Wednesday, November 18, 2009

Boneworms: Eyeless, Mouthless Oddities in Monterey Bay

"A motley collection of boneworms"
MBARI News Release (November 10, 2009)

"It sounds like a classic horror story—eyeless, mouthless worms lurk in the dark, settling onto dead animals and sending out green "roots" to devour their bones. In fact, such worms do exist in the deep sea. They were first discovered in 2002 by researchers at the Monterey Bay Aquarium Research Institute (MBARI), who were using a robot submarine to explore Monterey Canyon. But that wasn't the end of the story. After 'planting' several dead whales on the seafloor, a team of biologists recently announced that as many as 15 different species of boneworms may live in Monterey Bay alone."

Depending on how fast boneworm DNA mutates, this sort of creature may have emerged 45,000,000 years ago, around the time that the first large whales swam the open ocean. Or, boneworms may go back 130,000,000 years: when they could have lived on bones of large oceanic contemporaries of the dinosaurs.

Boneworms don't have the cute and cuddly appeal of koalas, or even weasels. But I think they're another fascinating example of how creatures live and grow: in this case, in very unfamiliar ways.


"Strange Worms Discovered Eating Dead Whales"
LiveScience (November 17, 2009)

"Some truly strange creatures can be found on the ocean seafloor, and boneworms are among the most bizarre — they have no eyes or mouth and feast on the bones of dead whale carcasses.

"Now scientists have identified even more species of this recently discovered worm, and their analysis reveals additional clues to when the creatures first evolved.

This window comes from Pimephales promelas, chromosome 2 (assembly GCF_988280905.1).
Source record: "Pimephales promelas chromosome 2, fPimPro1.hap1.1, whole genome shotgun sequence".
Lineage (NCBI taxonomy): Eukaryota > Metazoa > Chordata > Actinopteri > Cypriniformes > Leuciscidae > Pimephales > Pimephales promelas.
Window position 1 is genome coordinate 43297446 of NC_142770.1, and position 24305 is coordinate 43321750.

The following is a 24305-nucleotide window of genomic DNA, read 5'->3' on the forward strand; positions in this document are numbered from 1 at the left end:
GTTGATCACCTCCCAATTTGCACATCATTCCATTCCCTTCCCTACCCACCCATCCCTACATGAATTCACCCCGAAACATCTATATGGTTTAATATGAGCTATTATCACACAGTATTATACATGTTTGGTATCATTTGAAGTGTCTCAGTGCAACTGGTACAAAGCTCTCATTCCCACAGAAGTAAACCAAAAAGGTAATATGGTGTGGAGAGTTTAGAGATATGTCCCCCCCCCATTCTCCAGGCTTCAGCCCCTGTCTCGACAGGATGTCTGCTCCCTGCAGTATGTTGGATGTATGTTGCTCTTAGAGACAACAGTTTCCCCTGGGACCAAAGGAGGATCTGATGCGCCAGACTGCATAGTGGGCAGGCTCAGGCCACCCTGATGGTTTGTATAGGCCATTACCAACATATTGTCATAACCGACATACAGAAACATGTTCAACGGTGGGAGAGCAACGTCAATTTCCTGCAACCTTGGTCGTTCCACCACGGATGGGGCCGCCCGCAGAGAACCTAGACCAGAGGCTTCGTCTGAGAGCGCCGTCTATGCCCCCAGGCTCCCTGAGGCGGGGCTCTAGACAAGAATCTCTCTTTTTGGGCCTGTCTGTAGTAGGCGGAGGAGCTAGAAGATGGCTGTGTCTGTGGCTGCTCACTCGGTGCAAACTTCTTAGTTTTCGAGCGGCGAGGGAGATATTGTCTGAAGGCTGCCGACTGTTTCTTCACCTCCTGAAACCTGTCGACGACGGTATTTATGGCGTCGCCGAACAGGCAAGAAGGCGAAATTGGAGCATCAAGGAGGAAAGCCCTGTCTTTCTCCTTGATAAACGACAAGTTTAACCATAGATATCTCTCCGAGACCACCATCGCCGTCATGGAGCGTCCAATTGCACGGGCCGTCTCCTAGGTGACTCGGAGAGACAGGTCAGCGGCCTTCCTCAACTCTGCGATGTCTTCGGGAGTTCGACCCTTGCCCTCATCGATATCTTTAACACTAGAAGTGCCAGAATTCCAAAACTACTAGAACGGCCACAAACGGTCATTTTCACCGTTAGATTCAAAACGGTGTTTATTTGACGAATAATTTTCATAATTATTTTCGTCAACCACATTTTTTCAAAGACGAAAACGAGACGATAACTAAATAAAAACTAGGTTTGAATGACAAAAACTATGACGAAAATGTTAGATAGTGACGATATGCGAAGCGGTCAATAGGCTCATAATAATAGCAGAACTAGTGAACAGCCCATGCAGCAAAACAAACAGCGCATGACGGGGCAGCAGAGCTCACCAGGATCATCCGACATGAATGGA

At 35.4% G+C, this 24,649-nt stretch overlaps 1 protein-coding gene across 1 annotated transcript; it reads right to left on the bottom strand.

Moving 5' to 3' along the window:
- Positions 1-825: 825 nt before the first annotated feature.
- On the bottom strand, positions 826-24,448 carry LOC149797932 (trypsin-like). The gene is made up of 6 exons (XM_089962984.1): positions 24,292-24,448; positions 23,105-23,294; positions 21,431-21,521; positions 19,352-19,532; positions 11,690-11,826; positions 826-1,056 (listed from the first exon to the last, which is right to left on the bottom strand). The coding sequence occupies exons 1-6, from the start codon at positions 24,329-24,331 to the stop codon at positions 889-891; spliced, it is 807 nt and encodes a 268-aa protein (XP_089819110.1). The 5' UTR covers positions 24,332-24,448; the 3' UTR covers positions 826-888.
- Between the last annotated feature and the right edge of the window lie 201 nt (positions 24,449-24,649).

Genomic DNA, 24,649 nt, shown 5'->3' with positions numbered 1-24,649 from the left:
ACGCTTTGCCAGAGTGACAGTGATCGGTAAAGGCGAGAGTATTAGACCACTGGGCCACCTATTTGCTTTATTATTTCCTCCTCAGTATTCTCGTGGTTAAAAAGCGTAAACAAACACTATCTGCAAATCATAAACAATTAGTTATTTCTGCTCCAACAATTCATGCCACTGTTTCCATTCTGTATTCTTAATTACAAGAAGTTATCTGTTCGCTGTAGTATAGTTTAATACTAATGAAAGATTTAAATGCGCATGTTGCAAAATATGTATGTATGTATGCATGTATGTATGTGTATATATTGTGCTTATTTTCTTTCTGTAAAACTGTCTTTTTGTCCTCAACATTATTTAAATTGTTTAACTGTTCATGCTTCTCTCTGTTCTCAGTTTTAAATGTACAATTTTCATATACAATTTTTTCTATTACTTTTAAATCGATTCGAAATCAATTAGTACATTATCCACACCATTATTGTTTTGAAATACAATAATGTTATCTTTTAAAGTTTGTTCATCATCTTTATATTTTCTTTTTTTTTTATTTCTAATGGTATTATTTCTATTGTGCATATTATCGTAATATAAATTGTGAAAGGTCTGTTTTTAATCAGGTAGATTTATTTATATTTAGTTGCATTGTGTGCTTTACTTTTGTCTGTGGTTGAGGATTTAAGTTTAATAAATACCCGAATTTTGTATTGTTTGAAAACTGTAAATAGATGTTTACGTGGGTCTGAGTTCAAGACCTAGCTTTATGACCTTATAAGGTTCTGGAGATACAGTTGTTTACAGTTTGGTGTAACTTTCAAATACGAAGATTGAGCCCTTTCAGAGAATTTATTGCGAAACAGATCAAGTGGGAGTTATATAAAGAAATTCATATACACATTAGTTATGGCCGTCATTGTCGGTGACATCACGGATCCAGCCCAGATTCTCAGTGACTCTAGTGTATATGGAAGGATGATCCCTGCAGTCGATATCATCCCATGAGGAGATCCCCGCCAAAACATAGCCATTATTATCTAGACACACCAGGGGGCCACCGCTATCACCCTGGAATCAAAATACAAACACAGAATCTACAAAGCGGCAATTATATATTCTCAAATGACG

"Boneworms, belonging to the genus Osedax, were first discovered back in 2002 off the coast of California in an underwater valley called the Monterey Canyon. Since then, the researchers that made the find have been uncovering details about the life cycle and eating habits of these worms. ..."

They're animals: a kind of worm, apparently. But in their adult form they look - and act - like tiny trees, with 'roots' that (presumably) take in nutrients with the help of bacteria, and 'branches' that take in oxygen. Also, by the time they're trees, boneworms are all female. The larvae are male - and stay that way if they land on a female.

Boneworms have a life cycle that isn't very much like that of animals we're more familiar with, like dogs and cockroaches.

We've only known about these oceanic oddities for about seven years, so I expect that there will be fewer 'presumablies' in a few more years. Like how many species there are. The first estimate was five species. Then, according to the LiveScience article, researchers started analyzing boneworm DNA and found that there were 12 species. The MBARI press release said "as many as 15 different species of boneworms may live in Monterey Bay alone." - So my guess is that there are a whole lot more that haven't been found and cataloged yet. Particularly since boneworms have been found off Japan, across the Pacific from Monterey Bay, and Sweden, in the northeast Atlantic Ocean.

Most (known) boneworm adults live on the surface of bones, but at least one species lives on the seafloor, near whale bones.

(from MBARI, used w/o permission)
"These unusual boneworms live in seafloor sediment and send roots into the sediment, presumably to digest fragments of bone. Image: © 2005 MBARI"

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